Thanks in part perhaps to Peggy Phelan’s famous association of performance with disappearance, there continues to be a great deal of ambivalence around the medium’s usefulness as a means of documentation; its inertness overemphasized as a means of foregrounding conventional liveness’ own unique virtues. Rarely if ever have I received a DVD or a video clip to watch without the inevitable disclaimer that such footage is incapable of capturing the live experience. Yet so often this feels like a self fulfilling prophesy, as film’s own potential to perform is almost entirely sacrificed for the sake of allowing the anaemic traces of the live performance to take centre stage. Static and discrete, strangled by the pretence of neutrality and positioned somewhere near the rear of the audience, film is too often asked to describe in increasingly redundant clarity something that looks approximately like the show it is watching, rather eminently more interesting question of what that show feels like.
In this context the Patterson-Gimlin footage is a valuable reminder that performance is at its best when it is elusive, fleeting and inconclusive and that perhaps consequently the most appropriate way of documenting it is to create a film that is made out as many imperfections and deceptions as the thing it purports to capture; a failure of adequate documentation that paradoxically speaks more confidently and honestly about the work than any number of muted and apologetic recordings of the piece in its entirety. A non-film; a container for the performance that, in Robert Smithson’s words, contains the lack of its own containment. Rather than puzzling over how well we can record a show, we might think about how badly it can be done. Perhaps when the camera talks about theatre its voice should crackle and break, it should stumble over its description and forget as much as it remembers. Patterson and Gimlin, and Ella and Nicki for that matter, seem to understand implicitly that immortality is buried in the imperfections. In the gaps and uncertainties their stories leave, they give us the space to dream of monsters.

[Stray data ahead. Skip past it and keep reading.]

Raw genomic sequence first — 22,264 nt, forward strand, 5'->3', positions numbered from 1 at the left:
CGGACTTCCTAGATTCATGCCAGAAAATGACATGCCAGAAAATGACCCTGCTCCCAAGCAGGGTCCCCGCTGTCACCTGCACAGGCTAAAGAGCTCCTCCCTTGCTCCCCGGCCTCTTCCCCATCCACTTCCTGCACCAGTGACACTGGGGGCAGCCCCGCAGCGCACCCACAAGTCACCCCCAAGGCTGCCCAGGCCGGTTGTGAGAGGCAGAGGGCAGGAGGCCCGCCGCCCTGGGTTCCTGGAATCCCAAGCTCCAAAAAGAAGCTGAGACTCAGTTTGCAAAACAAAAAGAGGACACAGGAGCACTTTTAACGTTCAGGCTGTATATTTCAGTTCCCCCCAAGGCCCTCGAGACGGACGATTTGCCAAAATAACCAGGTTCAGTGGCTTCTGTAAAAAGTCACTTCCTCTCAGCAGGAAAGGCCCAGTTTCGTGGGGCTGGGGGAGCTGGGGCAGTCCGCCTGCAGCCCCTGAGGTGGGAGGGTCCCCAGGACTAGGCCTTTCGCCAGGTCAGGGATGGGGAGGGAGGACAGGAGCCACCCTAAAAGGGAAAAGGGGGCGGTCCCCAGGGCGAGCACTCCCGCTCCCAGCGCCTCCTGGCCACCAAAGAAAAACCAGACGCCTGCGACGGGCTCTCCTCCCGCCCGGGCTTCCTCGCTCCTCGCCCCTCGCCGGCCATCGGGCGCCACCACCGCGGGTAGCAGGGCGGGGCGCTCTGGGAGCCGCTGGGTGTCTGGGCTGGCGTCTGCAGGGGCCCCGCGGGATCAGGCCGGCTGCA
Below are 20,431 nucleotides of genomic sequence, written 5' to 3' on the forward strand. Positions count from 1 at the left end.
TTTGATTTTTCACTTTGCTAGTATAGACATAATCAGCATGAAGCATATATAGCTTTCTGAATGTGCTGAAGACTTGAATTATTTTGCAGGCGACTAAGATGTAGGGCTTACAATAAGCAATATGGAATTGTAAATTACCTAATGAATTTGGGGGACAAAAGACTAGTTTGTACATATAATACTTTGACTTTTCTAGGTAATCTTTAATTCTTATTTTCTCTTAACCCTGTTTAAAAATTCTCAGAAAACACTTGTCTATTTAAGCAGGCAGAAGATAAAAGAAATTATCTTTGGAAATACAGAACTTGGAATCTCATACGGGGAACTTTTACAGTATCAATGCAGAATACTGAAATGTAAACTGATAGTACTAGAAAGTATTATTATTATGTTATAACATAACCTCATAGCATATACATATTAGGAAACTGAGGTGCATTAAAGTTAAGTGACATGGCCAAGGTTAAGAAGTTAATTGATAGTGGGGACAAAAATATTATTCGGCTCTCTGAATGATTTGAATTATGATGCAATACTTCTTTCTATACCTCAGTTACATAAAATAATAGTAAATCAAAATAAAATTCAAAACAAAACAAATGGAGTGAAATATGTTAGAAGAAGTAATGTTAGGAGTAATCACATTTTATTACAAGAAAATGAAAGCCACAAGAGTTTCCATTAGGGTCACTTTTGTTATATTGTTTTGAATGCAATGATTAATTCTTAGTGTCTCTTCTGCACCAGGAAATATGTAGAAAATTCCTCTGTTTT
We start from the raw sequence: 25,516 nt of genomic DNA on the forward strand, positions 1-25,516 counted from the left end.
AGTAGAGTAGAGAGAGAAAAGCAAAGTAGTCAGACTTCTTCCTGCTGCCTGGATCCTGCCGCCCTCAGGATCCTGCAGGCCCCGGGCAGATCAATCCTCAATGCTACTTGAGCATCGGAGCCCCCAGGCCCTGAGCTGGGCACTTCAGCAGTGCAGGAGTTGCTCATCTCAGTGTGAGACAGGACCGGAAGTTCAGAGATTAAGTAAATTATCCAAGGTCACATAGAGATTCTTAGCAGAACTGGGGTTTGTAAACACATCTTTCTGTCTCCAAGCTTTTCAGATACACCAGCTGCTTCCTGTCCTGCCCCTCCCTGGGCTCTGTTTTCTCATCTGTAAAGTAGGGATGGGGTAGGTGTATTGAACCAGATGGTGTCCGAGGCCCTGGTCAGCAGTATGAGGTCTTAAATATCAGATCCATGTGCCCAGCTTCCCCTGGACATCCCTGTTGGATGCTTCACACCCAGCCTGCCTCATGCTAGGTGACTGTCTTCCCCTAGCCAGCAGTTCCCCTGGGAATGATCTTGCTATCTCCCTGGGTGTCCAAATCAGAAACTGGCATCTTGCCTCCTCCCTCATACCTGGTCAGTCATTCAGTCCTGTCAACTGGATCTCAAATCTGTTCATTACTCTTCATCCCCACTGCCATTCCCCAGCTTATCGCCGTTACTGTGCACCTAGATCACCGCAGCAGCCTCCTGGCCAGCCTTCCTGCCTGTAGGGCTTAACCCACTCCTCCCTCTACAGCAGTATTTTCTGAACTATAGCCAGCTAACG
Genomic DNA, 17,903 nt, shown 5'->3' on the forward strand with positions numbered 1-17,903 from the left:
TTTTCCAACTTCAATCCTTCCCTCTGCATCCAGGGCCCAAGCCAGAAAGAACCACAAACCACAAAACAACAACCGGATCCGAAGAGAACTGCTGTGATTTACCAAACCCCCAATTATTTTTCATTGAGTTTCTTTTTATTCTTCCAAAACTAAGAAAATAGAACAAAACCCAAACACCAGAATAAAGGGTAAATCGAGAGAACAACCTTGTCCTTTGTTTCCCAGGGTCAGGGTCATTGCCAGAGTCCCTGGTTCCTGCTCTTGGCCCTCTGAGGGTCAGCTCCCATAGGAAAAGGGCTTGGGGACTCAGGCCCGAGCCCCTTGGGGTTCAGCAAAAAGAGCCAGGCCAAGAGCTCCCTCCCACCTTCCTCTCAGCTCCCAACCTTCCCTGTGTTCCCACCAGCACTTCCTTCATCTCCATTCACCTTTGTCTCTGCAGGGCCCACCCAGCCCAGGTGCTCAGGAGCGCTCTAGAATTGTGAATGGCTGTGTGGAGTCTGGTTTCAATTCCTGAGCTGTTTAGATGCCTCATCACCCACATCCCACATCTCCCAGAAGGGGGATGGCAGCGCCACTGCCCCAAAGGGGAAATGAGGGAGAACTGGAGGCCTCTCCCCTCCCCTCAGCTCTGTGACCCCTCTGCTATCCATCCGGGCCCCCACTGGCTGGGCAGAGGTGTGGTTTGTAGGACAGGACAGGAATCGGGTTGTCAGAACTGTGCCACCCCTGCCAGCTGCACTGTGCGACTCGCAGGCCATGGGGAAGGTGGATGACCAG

Here we are then, back in the Forest again as Bigfoot disappears once more into the undergrowth. We remain uncertain watchers caught between two equally theatrical performances; an ambiguous figure with a loping gait revealing herself in a clearing by a creek, and the revealing of that distant moment to us as we sit here in front of a You Yube clip playing on a laptop or an ipad or an iphone. We feel certain there is some kind of performance going on but we can’t be sure who is performing or even when and whether we were intended to be there or not. As in all the best performances we are lost, time is folding complicatedly in on itself and just possibly there is something moving in the undergrowth.